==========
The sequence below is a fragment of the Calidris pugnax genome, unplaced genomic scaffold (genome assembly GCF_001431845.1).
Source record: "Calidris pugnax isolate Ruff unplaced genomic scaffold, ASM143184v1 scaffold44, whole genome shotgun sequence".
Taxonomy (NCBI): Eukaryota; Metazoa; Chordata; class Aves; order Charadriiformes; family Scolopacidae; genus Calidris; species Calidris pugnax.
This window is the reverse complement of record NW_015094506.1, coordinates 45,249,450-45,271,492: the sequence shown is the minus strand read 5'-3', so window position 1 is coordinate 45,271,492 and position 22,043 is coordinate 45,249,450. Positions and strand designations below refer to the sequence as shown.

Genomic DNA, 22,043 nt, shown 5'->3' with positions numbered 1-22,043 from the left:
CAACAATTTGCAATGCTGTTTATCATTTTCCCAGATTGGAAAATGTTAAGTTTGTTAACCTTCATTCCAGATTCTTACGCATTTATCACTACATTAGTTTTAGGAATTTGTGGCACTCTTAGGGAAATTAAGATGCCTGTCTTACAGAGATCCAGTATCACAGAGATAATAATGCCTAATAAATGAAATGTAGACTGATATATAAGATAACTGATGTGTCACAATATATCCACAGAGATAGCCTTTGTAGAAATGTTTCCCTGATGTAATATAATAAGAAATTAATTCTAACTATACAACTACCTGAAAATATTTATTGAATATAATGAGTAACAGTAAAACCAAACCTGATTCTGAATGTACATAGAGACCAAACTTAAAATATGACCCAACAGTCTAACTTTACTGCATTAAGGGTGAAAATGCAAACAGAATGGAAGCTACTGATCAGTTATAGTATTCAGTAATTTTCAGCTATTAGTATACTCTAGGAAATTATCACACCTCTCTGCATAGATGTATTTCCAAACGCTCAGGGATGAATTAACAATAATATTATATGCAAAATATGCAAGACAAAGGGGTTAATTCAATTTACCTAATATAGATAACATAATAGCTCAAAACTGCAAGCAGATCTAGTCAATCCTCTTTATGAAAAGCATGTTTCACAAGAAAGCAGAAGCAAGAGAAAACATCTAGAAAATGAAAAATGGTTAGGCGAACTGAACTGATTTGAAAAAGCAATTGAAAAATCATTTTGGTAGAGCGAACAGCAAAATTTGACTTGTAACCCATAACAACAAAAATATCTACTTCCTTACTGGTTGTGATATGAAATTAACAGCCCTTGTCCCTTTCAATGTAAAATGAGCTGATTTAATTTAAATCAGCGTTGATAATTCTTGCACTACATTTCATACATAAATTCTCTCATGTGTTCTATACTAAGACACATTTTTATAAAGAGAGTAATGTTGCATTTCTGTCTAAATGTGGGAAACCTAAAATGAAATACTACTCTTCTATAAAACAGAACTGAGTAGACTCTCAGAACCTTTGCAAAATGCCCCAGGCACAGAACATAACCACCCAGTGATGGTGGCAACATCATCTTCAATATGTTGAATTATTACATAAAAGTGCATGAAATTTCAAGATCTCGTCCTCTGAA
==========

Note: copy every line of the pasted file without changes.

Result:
The sequence below is a fragment of the Calidris pugnax genome, unplaced genomic scaffold (genome assembly GCF_001431845.1).
Source record: "Calidris pugnax isolate Ruff unplaced genomic scaffold, ASM143184v1 scaffold44, whole genome shotgun sequence".
Taxonomy (NCBI): Eukaryota; Metazoa; Chordata; class Aves; order Charadriiformes; family Scolopacidae; genus Calidris; species Calidris pugnax.
This window is the reverse complement of record NW_015094506.1, coordinates 45,249,450-45,271,492: the sequence shown is the minus strand read 5'-3', so window position 1 is coordinate 45,271,492 and position 22,043 is coordinate 45,249,450. Positions and strand designations below refer to the sequence as shown.

Genomic DNA, 22,043 nt, shown 5'->3' with positions numbered 1-22,043 from the left:
CAACAATTTGCAATGCTGTTTATCATTTTCCCAGATTGGAAAATGTTAAGTTTGTTAACCTTCATTCCAGATTCTTACGCATTTATCACTACATTAGTTTTAGGAATTTGTGGCACTCTTAGGGAAATTAAGATGCCTGTCTTACAGAGATCCAGTATCACAGAGATAATAATGCCTAATAAATGAAATGTAGACTGATATATAAGATAACTGATGTGTCACAATATATCCACAGAGATAGCCTTTGTAGAAATGTTTCCCTGATGTAATATAATAAGAAATTAATTCTAACTATACAACTACCTGAAAATATTTATTGAATATAATGAGTAACAGTAAAACCAAACCTGATTCTGAATGTACATAGAGACCAAACTTAAAATATGACCCAACAGTCTAACTTTACTGCATTAAGGGTGAAAATGCAAACAGAATGGAAGCTACTGATCAGTTATAGTATTCAGTAATTTTCAGCTATTAGTATACTCTAGGAAATTATCACACCTCTCTGCATAGATGTATTTCCAAACGCTCAGGGATGAATTAACAATAATATTATATGCAAAATATGCAAGACAAAGGGGTTAATTCAATTTACCTAATATAGATAACATAATAGCTCAAAACTGCAAGCAGATCTAGTCAATCCTCTTTATGAAAAGCATGTTTCACAAGAAAGCAGAAGCAAGAGAAAACATCTAGAAAATGAAAAATGGTTAGGCGAACTGAACTGATTTGAAAAAGCAATTGAAAAATCATTTTGGTAGAGCGAACAGCAAAATTTGACTTGTAACCCATAACAACAAAAATATCTACTTCCTTACTGGTTGTGATATGAAATTAACAGCCCTTGTCCCTTTCAATGTAAAATGAGCTGATTTAATTTAAATCAGCGTTGATAATTCTTGCACTACATTTCATACATAAATTCTCTCATGTGTTCTATACTAAGACACATTTTTATAAAGAGAGTAATGTTGCATTTCTGTCTAAATGTGGGAAACCTAAAATGAAATACTACTCTTCTATAAAACAGAACTGAGTAGACTCTCAGAACCTTTGCAAAATGCCCCAGGCACAGAACATAACCACCCAGTGATGGTGGCAACATCATCTTCAATATGTTGAATTATTACATAAAAGTGCATGAAATTTCAAGATCTCGTCCTCTGAA